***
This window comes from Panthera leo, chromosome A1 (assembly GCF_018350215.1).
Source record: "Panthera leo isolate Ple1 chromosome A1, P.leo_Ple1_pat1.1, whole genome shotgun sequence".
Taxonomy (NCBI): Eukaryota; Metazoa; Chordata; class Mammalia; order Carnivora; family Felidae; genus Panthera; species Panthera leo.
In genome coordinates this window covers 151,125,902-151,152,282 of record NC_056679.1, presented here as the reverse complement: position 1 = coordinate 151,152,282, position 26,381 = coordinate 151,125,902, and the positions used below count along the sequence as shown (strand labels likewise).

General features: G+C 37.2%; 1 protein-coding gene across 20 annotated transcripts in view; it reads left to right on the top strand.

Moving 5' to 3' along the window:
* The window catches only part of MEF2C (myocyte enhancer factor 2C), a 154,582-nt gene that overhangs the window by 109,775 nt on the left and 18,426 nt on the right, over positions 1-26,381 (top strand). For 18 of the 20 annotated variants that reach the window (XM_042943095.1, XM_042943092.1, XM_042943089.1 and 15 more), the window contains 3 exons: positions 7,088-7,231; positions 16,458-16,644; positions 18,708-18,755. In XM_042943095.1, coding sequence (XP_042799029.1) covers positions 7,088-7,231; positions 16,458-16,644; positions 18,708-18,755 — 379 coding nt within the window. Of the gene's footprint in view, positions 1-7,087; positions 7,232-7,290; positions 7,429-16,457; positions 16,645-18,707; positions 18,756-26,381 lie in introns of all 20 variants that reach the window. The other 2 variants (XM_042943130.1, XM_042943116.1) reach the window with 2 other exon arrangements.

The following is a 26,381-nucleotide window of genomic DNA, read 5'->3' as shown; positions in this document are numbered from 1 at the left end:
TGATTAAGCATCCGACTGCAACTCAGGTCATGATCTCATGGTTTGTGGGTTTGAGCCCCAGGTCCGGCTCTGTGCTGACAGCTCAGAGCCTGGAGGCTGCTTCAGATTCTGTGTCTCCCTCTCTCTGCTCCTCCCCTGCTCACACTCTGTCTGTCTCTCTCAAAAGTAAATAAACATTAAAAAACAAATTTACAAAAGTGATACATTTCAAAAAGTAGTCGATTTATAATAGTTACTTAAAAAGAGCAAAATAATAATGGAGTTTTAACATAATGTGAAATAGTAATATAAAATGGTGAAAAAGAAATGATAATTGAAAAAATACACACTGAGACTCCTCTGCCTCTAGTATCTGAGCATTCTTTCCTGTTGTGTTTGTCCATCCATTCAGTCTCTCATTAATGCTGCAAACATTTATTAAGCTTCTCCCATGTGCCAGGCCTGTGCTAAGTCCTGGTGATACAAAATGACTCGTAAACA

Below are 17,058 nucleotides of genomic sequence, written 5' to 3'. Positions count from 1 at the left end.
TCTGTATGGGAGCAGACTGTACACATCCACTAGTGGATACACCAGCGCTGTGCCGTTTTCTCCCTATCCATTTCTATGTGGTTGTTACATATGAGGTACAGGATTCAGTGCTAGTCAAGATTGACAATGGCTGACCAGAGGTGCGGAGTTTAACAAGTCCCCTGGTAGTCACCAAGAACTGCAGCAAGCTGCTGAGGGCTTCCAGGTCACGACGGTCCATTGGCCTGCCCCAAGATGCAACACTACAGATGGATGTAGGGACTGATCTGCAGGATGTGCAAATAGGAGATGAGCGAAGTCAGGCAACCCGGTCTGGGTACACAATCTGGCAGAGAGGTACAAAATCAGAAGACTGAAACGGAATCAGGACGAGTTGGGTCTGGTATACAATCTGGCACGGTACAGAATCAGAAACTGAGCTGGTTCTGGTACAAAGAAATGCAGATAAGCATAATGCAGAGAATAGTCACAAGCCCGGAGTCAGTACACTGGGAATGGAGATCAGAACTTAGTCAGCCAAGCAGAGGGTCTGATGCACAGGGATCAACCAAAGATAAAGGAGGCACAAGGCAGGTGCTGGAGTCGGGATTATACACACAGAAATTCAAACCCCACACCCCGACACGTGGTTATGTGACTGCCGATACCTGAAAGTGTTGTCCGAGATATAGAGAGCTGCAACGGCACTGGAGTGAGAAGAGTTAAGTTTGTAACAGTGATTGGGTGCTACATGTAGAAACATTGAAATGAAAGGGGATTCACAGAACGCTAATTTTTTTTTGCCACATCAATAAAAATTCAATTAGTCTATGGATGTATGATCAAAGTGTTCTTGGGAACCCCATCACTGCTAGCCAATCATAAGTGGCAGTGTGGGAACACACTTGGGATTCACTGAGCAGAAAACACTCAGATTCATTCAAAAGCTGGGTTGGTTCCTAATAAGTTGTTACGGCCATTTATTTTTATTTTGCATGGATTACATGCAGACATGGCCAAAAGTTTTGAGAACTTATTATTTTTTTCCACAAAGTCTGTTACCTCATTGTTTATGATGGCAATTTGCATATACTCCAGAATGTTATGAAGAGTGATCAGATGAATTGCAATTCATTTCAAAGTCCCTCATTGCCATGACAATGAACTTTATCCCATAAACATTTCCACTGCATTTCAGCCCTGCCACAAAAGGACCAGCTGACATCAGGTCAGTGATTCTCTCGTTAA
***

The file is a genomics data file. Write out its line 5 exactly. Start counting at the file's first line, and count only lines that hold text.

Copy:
General features: G+C 37.2%; 1 protein-coding gene across 20 annotated transcripts in view; it reads left to right on the top strand.